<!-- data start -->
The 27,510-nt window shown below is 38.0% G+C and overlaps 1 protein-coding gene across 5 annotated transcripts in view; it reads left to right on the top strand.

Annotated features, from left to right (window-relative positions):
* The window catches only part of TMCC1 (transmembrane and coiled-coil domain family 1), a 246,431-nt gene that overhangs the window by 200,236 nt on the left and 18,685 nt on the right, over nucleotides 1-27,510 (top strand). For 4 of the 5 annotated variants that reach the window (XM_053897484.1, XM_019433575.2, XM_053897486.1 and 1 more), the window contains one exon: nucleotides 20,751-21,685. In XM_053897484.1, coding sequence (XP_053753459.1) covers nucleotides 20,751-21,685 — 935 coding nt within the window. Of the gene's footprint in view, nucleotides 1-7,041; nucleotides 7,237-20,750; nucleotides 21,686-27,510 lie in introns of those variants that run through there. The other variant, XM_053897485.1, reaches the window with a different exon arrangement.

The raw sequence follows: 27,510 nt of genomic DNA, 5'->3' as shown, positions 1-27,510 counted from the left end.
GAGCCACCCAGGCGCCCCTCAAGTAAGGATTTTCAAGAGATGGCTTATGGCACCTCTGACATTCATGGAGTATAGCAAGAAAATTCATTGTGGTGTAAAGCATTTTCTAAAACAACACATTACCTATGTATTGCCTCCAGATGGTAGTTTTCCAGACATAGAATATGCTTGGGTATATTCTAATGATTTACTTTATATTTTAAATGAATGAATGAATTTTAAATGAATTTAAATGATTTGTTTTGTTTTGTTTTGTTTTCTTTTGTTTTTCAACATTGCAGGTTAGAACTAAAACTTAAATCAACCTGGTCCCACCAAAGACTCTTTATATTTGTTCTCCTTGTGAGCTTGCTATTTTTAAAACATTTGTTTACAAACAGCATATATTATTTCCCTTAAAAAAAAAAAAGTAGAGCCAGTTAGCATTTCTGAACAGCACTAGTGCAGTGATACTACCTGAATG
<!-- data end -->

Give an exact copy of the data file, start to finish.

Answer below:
The 27,510-nt window shown below is 38.0% G+C and overlaps 1 protein-coding gene across 5 annotated transcripts in view; it reads left to right on the top strand.

Annotated features, from left to right (window-relative positions):
* The window catches only part of TMCC1 (transmembrane and coiled-coil domain family 1), a 246,431-nt gene that overhangs the window by 200,236 nt on the left and 18,685 nt on the right, over nucleotides 1-27,510 (top strand). For 4 of the 5 annotated variants that reach the window (XM_053897484.1, XM_019433575.2, XM_053897486.1 and 1 more), the window contains one exon: nucleotides 20,751-21,685. In XM_053897484.1, coding sequence (XP_053753459.1) covers nucleotides 20,751-21,685 — 935 coding nt within the window. Of the gene's footprint in view, nucleotides 1-7,041; nucleotides 7,237-20,750; nucleotides 21,686-27,510 lie in introns of those variants that run through there. The other variant, XM_053897485.1, reaches the window with a different exon arrangement.

The raw sequence follows: 27,510 nt of genomic DNA, 5'->3' as shown, positions 1-27,510 counted from the left end.
GAGCCACCCAGGCGCCCCTCAAGTAAGGATTTTCAAGAGATGGCTTATGGCACCTCTGACATTCATGGAGTATAGCAAGAAAATTCATTGTGGTGTAAAGCATTTTCTAAAACAACACATTACCTATGTATTGCCTCCAGATGGTAGTTTTCCAGACATAGAATATGCTTGGGTATATTCTAATGATTTACTTTATATTTTAAATGAATGAATGAATTTTAAATGAATTTAAATGATTTGTTTTGTTTTGTTTTGTTTTCTTTTGTTTTTCAACATTGCAGGTTAGAACTAAAACTTAAATCAACCTGGTCCCACCAAAGACTCTTTATATTTGTTCTCCTTGTGAGCTTGCTATTTTTAAAACATTTGTTTACAAACAGCATATATTATTTCCCTTAAAAAAAAAAAAGTAGAGCCAGTTAGCATTTCTGAACAGCACTAGTGCAGTGATACTACCTGAATG